Books, Culture & History, Korean, Language Resources, Reviews
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Book Review: 옛것에 대한 그리움

Before I start, an extra special shout-out goes out to my loveliest of lovelies, Jeannie, who sent this book along with a stash of other goodies from Korea.  She’s forever spoiling me with gifts.  I am so lucky to know you, dear – and not just because you’re my Sugar Daddy.  Haha.

I have to admit, I distanced myself from Korean culture and history during my first year of studying the language because a part of me felt that if I learned too much about it, I might come across as a Korean “wannabe.”  As it is, I still keep my passion for Korean a bit under the wraps, but I’ve come to realize that one cannot divorce a language from its culture.  The better I get at Korean, the more I want to know about Korea itself.

And on that topic, a few weeks ago while I was watching 아랑 사또전, I decided I wanted to know more about 고수레, or food that Koreans put out to appease ghosts.  I googled it, browsed  few websites, and eventually came across an excerpt from a book called 옛것에 대한 그리움.  The same site had posted other excerpts from this book and all of them seemed to be about certain aspects of Korean culture.  It looked really interesting and informative!

Author Kim Jong-tae’s primary aim in writing this book is to preserve Korean history and tradition in the current day and age.  In the face of rapidly evolving technology, our fast-paced, modernized selves often forget the religious or cultural traditions of our parents and grandparents – which means they will be equally missing in our children’s and children’s children’s lives as well, perhaps gone for posterity.  This book means to save that on the behalf of present day Koreans.  In fact, the whole book can be summarized succinctly by the its tagline:  잊혀져 가는 거의 모든것의 아름다운 풍경.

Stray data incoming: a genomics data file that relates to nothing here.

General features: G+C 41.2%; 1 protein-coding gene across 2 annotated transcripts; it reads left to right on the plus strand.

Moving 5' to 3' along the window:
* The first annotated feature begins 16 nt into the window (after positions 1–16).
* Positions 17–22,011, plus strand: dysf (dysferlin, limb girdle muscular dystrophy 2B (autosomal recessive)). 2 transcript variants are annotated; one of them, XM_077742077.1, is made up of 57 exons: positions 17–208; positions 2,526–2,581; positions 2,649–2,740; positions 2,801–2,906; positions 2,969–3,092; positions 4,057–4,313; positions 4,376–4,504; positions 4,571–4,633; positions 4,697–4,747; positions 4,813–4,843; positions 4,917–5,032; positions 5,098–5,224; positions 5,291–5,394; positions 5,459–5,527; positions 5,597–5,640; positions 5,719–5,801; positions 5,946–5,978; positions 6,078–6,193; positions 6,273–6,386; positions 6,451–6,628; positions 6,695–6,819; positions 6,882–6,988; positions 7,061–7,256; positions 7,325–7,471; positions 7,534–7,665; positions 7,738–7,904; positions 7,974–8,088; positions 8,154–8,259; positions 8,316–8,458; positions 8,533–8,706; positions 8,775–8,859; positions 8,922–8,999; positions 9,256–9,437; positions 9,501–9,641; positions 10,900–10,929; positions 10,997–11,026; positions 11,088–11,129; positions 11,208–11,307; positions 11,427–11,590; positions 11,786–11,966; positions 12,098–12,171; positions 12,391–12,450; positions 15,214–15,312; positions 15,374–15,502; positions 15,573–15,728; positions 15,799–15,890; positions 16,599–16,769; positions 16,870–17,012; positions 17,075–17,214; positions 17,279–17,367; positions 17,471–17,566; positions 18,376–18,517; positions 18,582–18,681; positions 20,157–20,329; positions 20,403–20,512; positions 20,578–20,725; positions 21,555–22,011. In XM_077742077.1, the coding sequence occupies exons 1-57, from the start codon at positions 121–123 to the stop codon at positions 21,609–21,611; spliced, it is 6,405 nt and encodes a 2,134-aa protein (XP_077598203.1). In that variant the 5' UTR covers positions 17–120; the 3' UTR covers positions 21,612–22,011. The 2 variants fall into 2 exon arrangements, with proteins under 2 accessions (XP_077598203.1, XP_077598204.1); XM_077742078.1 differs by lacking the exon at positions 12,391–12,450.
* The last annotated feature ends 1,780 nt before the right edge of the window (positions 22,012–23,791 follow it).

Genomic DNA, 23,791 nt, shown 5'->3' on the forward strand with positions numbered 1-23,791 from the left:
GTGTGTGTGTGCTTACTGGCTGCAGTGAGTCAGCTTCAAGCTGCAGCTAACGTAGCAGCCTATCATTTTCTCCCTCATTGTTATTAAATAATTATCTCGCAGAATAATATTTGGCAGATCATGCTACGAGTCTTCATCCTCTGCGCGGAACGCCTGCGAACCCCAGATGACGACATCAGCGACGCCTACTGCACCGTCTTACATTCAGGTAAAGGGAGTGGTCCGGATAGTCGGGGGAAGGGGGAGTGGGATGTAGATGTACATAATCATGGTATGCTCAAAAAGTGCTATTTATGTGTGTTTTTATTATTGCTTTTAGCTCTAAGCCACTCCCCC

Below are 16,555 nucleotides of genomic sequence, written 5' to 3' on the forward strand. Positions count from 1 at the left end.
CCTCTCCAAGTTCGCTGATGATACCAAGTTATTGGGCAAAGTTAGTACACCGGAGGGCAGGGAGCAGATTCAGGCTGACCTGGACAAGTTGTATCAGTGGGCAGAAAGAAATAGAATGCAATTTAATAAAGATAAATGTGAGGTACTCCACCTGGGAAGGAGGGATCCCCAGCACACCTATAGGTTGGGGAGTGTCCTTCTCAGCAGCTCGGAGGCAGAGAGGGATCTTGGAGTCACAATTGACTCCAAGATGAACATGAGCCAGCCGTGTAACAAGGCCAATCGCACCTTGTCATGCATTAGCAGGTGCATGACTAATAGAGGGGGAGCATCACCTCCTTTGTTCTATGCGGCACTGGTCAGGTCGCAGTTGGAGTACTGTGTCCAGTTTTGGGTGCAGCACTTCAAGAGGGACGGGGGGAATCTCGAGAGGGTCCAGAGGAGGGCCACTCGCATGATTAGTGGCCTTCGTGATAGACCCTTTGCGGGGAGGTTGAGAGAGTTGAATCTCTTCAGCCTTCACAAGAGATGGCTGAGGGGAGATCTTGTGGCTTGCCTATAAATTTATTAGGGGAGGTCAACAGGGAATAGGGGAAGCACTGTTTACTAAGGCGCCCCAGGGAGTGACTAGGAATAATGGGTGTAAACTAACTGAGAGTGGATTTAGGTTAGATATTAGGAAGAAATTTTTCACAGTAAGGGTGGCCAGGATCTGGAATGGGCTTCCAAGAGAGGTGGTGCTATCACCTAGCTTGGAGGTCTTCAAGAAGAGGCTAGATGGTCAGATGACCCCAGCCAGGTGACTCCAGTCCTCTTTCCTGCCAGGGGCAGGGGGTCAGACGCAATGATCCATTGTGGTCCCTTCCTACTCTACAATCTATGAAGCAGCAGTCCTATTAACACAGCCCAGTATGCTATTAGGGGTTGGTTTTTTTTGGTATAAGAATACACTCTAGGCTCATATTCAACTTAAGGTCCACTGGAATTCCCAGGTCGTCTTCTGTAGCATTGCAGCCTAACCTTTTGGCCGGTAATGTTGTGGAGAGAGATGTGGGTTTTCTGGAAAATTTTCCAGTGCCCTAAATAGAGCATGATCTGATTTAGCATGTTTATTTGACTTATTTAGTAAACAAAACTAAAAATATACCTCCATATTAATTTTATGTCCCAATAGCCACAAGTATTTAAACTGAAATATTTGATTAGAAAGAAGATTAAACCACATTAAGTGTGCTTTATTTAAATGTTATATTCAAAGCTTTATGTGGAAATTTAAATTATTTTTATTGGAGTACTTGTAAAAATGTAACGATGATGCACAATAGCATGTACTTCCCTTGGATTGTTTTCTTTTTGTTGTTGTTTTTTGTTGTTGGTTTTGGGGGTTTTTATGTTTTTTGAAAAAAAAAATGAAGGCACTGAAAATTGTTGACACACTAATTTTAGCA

The book is divided into five sections, each having a certain theme, and each section contains several different Korean cultural/traditional points.

Each topic gets about a four-page passage dedicated to it, explaining what it is, where it originated from, and what its significance is.  Below is a snapshot of the pages describing 고수레.

Some topics even have photographs accompanying them.  This one was from the passage describing 쪽 (a woman’s chignon).

Other passages include 장승, 소리 (an entire section about onomatopoeia!), 바구니, 봉숭아, 놋그릇, plus tons more.

This is such a lovely little book.  A good, informative read, and definitely a good way to spruce up one’s vocabulary.  I definitely recommend it to anyone who has an interest in Korean traditions.

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